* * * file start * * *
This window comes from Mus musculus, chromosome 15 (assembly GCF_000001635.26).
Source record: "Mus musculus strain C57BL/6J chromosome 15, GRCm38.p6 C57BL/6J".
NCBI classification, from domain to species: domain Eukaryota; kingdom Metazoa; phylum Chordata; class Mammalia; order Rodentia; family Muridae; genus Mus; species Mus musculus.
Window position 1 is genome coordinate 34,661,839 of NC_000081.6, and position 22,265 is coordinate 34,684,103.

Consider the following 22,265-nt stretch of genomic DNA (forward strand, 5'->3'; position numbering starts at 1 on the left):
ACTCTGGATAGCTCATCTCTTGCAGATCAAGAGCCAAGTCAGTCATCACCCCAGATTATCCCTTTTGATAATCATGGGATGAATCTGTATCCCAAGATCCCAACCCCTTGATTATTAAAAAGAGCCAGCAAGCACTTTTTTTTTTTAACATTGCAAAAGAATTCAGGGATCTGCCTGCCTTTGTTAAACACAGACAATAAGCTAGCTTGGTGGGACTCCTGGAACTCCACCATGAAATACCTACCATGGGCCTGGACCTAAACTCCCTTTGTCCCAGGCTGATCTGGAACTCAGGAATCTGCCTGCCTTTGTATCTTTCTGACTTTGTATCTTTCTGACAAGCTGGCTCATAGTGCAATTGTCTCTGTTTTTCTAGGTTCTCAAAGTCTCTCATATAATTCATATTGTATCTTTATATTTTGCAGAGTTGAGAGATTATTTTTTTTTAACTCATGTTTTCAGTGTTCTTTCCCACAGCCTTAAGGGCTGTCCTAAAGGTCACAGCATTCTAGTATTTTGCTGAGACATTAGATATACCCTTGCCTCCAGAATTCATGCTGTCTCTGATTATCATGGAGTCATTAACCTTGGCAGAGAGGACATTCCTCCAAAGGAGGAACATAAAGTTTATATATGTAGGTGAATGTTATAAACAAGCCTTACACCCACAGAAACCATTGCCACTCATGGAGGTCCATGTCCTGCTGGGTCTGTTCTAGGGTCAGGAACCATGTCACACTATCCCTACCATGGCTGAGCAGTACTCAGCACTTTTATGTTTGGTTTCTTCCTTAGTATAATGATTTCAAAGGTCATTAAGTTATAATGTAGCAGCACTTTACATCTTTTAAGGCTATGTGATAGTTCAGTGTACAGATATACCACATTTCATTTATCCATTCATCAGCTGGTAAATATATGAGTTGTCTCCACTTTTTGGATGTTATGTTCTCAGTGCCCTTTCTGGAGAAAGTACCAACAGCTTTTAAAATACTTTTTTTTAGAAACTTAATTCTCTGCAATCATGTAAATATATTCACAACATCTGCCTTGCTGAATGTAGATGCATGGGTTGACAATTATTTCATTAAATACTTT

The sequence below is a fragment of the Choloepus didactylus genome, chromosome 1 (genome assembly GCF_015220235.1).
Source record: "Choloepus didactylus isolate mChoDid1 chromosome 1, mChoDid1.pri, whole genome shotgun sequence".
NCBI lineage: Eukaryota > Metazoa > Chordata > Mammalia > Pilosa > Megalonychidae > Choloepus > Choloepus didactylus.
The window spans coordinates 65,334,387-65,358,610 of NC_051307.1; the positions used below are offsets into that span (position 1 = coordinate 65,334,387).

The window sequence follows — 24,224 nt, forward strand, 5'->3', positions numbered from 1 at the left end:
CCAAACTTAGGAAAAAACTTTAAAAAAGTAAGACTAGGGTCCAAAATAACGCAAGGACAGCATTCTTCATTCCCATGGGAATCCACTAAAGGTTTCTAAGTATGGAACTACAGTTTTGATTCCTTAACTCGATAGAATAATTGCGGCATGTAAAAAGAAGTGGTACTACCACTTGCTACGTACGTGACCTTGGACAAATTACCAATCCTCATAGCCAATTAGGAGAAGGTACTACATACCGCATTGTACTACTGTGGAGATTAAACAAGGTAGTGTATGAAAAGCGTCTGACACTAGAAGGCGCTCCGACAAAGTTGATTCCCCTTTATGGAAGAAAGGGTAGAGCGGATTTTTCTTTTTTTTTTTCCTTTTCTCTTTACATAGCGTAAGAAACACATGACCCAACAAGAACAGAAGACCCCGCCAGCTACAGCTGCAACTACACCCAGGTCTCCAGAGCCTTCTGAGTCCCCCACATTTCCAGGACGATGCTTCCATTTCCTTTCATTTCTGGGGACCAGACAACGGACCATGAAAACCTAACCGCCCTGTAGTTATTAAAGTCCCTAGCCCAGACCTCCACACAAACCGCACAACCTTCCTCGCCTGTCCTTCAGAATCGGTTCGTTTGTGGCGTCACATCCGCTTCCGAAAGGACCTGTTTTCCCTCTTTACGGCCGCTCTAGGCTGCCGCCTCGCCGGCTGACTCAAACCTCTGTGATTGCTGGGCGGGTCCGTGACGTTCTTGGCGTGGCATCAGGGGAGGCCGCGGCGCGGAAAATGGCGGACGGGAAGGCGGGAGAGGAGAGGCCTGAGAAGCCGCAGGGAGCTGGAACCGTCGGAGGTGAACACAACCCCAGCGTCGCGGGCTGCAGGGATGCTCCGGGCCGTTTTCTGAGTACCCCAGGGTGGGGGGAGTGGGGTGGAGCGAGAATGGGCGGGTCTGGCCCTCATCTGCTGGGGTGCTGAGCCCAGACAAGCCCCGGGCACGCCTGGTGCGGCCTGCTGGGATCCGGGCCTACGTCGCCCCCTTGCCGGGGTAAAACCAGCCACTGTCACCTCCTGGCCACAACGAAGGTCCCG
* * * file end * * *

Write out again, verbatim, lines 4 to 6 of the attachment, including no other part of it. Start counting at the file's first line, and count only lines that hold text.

Window position 1 is genome coordinate 34,661,839 of NC_000081.6, and position 22,265 is coordinate 34,684,103.

Consider the following 22,265-nt stretch of genomic DNA (forward strand, 5'->3'; position numbering starts at 1 on the left):
ACTCTGGATAGCTCATCTCTTGCAGATCAAGAGCCAAGTCAGTCATCACCCCAGATTATCCCTTTTGATAATCATGGGATGAATCTGTATCCCAAGATCCCAACCCCTTGATTATTAAAAAGAGCCAGCAAGCACTTTTTTTTTTTAACATTGCAAAAGAATTCAGGGATCTGCCTGCCTTTGTTAAACACAGACAATAAGCTAGCTTGGTGGGACTCCTGGAACTCCACCATGAAATACCTACCATGGGCCTGGACCTAAACTCCCTTTGTCCCAGGCTGATCTGGAACTCAGGAATCTGCCTGCCTTTGTATCTTTCTGACTTTGTATCTTTCTGACAAGCTGGCTCATAGTGCAATTGTCTCTGTTTTTCTAGGTTCTCAAAGTCTCTCATATAATTCATATTGTATCTTTATATTTTGCAGAGTTGAGAGATTATTTTTTTTTAACTCATGTTTTCAGTGTTCTTTCCCACAGCCTTAAGGGCTGTCCTAAAGGTCACAGCATTCTAGTATTTTGCTGAGACATTAGATATACCCTTGCCTCCAGAATTCATGCTGTCTCTGATTATCATGGAGTCATTAACCTTGGCAGAGAGGACATTCCTCCAAAGGAGGAACATAAAGTTTATATATGTAGGTGAATGTTATAAACAAGCCTTACACCCACAGAAACCATTGCCACTCATGGAGGTCCATGTCCTGCTGGGTCTGTTCTAGGGTCAGGAACCATGTCACACTATCCCTACCATGGCTGAGCAGTACTCAGCACTTTTATGTTTGGTTTCTTCCTTAGTATAATGATTTCAAAGGTCATTAAGTTATAATGTAGCAGCACTTTACATCTTTTAAGGCTATGTGATAGTTCAGTGTACAGATATACCACATTTCATTTATCCATTCATCAGCTGGTAAATATATGAGTTGTCTCCACTTTTTGGATGTTATGTTCTCAGTGCCCTTTCTGGAGAAAGTACCAACAGCTTTTAAAATACTTTTTTTTAGAAACTTAATTCTCTGCAATCATGTAAATATATTCACAACATCTGCCTTGCTGAATGTAGATGCATGGGTTGACAATTATTTCATTAAATACTTT